Department of History Academic Honesty Policy

The Department of History does not tolerate violations of the university's academic honesty policy and all instructors will report and pursue all such cases according to the procedures outlined in the Tiger Cub. Students are required to know what these policies and procedures are and to know what constitutes academic dishonesty. This includes, but is not limited to plagiarism, falsified citations, cheating on exams, unauthorized collaboration with other students, multiple submissions, and fraudulent medical excuses.

Plagiarism is using someone else's work without credit. It includes ideas, phrases, papers, reports, charts, diagrams, and computer and other data copied directly or paraphrased that are not your own. More specifically, plagiarism is:

- submitting a paper or other work that was wholly or partially written by someone else, regardless of the relationship;

- submitting a paper or other work that the student did not write but that was obtained from files or other sources on or off campus;

- submitting a paper or other work that was wholly or partially obtained from the Internet or the World Wide Web or from other sources that supply papers of this sort;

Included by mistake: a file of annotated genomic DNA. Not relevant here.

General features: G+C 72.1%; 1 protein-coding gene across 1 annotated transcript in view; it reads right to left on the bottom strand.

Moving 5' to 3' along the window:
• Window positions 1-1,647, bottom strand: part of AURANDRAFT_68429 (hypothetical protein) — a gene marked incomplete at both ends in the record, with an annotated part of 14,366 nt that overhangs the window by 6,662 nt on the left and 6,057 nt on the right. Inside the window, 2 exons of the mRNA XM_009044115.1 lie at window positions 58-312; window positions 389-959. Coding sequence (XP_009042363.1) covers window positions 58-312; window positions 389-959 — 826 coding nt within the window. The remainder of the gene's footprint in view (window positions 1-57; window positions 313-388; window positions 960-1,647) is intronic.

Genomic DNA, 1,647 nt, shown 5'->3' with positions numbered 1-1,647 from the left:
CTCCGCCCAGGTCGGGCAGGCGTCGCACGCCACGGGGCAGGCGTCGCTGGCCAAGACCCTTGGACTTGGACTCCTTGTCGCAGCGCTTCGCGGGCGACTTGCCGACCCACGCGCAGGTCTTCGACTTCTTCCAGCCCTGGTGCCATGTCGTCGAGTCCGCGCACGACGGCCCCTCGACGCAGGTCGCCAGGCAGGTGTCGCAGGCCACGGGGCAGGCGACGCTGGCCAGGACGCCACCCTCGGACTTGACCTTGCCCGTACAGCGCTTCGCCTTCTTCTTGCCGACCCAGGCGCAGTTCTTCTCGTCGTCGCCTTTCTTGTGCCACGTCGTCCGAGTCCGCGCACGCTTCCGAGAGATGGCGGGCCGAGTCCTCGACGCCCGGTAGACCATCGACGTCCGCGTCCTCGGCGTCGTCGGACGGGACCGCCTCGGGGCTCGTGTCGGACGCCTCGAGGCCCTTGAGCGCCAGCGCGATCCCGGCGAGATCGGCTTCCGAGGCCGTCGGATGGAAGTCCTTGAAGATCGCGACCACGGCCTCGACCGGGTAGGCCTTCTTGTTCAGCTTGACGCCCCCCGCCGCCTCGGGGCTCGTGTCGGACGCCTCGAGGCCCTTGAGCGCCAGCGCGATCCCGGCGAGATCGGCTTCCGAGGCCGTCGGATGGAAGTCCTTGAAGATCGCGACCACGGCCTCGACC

- submitting as their own work a paper or parts of a paper copied or paraphrased from other sources; and simply rearranging passages and making slight changes or additions in wording.

Note that intent is not an issue with plagiarism. Accidentally submitting written material as your own that comes from someone or somewhere else is not an excuse. Sources for written material, whether paraphrased or quoted, must be cited.

Falsified citations are those where the cited material cannot be found in the book, article, or other source. Claims that this was done accidentally do not constitute an excuse.

Cheating on an exam includes copying from others' exams, otherwise giving or receiving aid during an exam, obtaining copies of exams, using such copies in the exam, using electronic or other aids during an exam, taking an exam for another student, or any other means of deception.

Unauthorized collaboration includes working with or receiving assistance from others on graded or other assignments without the specific permission of the instructor. Study groups and collaborative work are generally encouraged, but the end results must reflect the work of the individual student. When in doubt about collaboration, ask the instructor.

Multiple submissions are when a student completes a paper or other assignment for a course and submits it to fulfill the requirements for another course.

Fraudulent medical excuses include but are not limited to forged signatures, times, diagnoses, and prescriptions.

For more information

Director of Undergraduate Studies

Matt Malczycki

Matt Malczycki

Associate Professor and Director of Undergraduate Studies
Thach 306B
(334) 844-7638
Email
Office Hours: By appointment only

Last Updated: March 05, 2016